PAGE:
Zombieland: Double Tap
The vast majority of sequels are unnecessary, but Zombieland: Double Tap feels particularly so, especially coming out a decade after the original.
It can be difficult to stand out in the world of independent filmmaking. The low budget nature inherently lends itself to telling variations on stories we’ve heard before. Most film festival indies are criticized for their use of tropes and clichés, when the question that should be asked is not have we heard this story before but do we believe this telling of it? These films are not designed to break new ground conceptually – they are, by their very nature, character studies. And it can be remarkably easy to ignore the clichés and tropes if one simply believes in the people up on the screen. Such is the case with two well-liked films from this year’s event, including the Audience Award winner.
That prize went to the powerful “Saint Frances,” a movie that really snuck up on me and walloped me emotionally in the final scenes in ways I wasn’t expecting. The reason this film has cumulative power is simple: we believe in its characters. The authenticity of the entire production is remarkable, and when that genuine believability is used to send a message, even if it’s one we’ve heard before, audiences listen. The message this time is a classic: life isn’t easy or predictable and stop judging yourself for not knowing exactly what you want or need. Women especially are so often inundated with what they should want from life, especially when it comes to relationships and children, that sometimes it takes the wisdom of a child to break free of the rigidity of adulthood.
Kelly O’Sullivan, who also wrote the film, gives a truly excellent performance as Bridget, a 34-year-old “server” looking for a better job and a better relationship. She finds both, first meeting a nice guy and then getting a great job as a nanny for a 6-year-old named Frances (Ramona Edith-Williams). Neither turn out exactly as expected when the former produces an unwanted pregnancy and Frances’ parents (Charin Alvarez & Lily Mojekwu) seem to be struggling. Throughout, O’Sullivan and Thompson deftly refuse to judge their characters. Bridget makes mistakes, but they feel organic and genuine, not designed as “movie lessons”. It helps that O’Sullivan’s performance is one of the best of SXSW 2019 and that Edith-Williams is unforgettably adorable.
Ultimately, “Saint Frances” is about a lot of things but I took the most emotional power away from what I think it says about self-judgment. We spend so much of our lives judging ourselves about our job, our bodies, our relationships, our families – and it does so much more harm than good. Six-year-olds don’t judge. They love and need love. And, as cheesy as it sounds, watching this 34-year-old woman learn a lesson or two about accepting herself and defending those she loves hit home for this 43-year-old man. It is both a beautifully specific character study and something that has resonance beyond the demographic of its cast. You'll want to watch for it when it's inevitably released.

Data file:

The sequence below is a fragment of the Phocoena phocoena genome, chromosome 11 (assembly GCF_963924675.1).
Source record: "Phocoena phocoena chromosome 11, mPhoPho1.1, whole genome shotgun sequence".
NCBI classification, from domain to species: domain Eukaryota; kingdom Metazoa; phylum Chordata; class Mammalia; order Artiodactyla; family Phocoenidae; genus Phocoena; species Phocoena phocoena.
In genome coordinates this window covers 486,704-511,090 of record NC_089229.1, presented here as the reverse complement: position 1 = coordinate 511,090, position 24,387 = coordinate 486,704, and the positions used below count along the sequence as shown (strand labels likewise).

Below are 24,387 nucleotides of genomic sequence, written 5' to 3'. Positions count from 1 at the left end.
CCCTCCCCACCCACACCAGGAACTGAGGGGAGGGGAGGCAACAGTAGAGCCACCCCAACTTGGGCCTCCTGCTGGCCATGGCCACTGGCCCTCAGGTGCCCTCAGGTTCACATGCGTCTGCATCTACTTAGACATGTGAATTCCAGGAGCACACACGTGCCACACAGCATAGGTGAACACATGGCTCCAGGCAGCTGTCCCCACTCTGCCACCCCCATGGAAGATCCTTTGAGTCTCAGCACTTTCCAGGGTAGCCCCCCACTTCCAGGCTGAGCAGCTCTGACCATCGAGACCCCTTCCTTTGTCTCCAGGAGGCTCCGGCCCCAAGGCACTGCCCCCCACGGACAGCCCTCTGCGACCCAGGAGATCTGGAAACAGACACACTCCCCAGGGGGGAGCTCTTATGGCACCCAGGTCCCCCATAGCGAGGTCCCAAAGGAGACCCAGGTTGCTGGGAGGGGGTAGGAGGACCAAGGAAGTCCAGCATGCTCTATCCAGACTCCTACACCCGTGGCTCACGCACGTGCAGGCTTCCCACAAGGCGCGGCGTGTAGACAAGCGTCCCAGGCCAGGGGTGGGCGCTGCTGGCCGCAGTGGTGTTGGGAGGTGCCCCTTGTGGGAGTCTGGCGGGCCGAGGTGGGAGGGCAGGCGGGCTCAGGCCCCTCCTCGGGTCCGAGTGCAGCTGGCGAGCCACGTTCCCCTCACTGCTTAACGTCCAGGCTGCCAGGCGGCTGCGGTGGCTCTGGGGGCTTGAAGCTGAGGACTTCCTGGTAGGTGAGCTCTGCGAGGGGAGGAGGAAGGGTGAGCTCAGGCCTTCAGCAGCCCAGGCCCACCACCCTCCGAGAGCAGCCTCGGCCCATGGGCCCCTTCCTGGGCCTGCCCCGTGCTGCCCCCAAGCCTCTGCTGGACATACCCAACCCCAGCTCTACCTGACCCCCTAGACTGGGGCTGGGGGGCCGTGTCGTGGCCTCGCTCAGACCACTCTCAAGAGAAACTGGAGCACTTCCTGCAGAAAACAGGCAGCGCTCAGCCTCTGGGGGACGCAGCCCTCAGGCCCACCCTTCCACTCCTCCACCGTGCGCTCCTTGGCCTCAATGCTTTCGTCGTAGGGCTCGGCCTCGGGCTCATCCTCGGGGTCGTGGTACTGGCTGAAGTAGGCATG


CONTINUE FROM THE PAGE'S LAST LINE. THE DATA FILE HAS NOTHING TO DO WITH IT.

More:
There’s undeniable emotional resonance in Annabelle Attanasio’s “Mickey and the Bear” too, and again it’s largely due to the performances of its leads. In this case, it’s Camila Morrone as a Montanan teenager and James Badge Dale as her deeply troubled father. This one can’t avoid feeling a bit more clichéd than “Frances” and missteps over the line a few times from realism to manipulation, but the two leads are so good that it’s easier to forgive. Morrone is going to be a star and Dale should already be one.
Camila plays Mickey, and Dale her father Hank. He’s toxic in a dozen or so ways. He’s a single father dealing with PTSD and addiction. Well-sketched by Dale, he’s one of those people who has unmanaged demons and a deep well of selfishness. He’s dependent on Mickey in multiple ways and lashes out now that she’s turned 18 and is threatening to leave him. There are echoes of the masterful “Leave No Trace” in the way Annabelle Attanasio’s film tells the story of a girl realizing she has to leave her father behind to become a woman.
“Mickey and the Bear” has a few too many familiar beats and sometimes feels like a dirge when it comes to tone. It’s so oppressively bleak because we know that Mickey and Hank are beyond repair. We can see it in the way he emotionally abuses her, and so we just keep waiting for her to break the tie that could otherwise destroy her. And yet Dale and Morrone find a way to elevate what could have easily felt like poverty porn into something truthful. Again, we’ve been here and we’ve seen stories like this in indie cinema before, so success or failure rests on the shoulders of how much we believe that Mickey and Hank are real. Morrone and Dale make that easy to do, allowing the criticisms to fall away. It doesn’t feel like a cliché if you believe in it.
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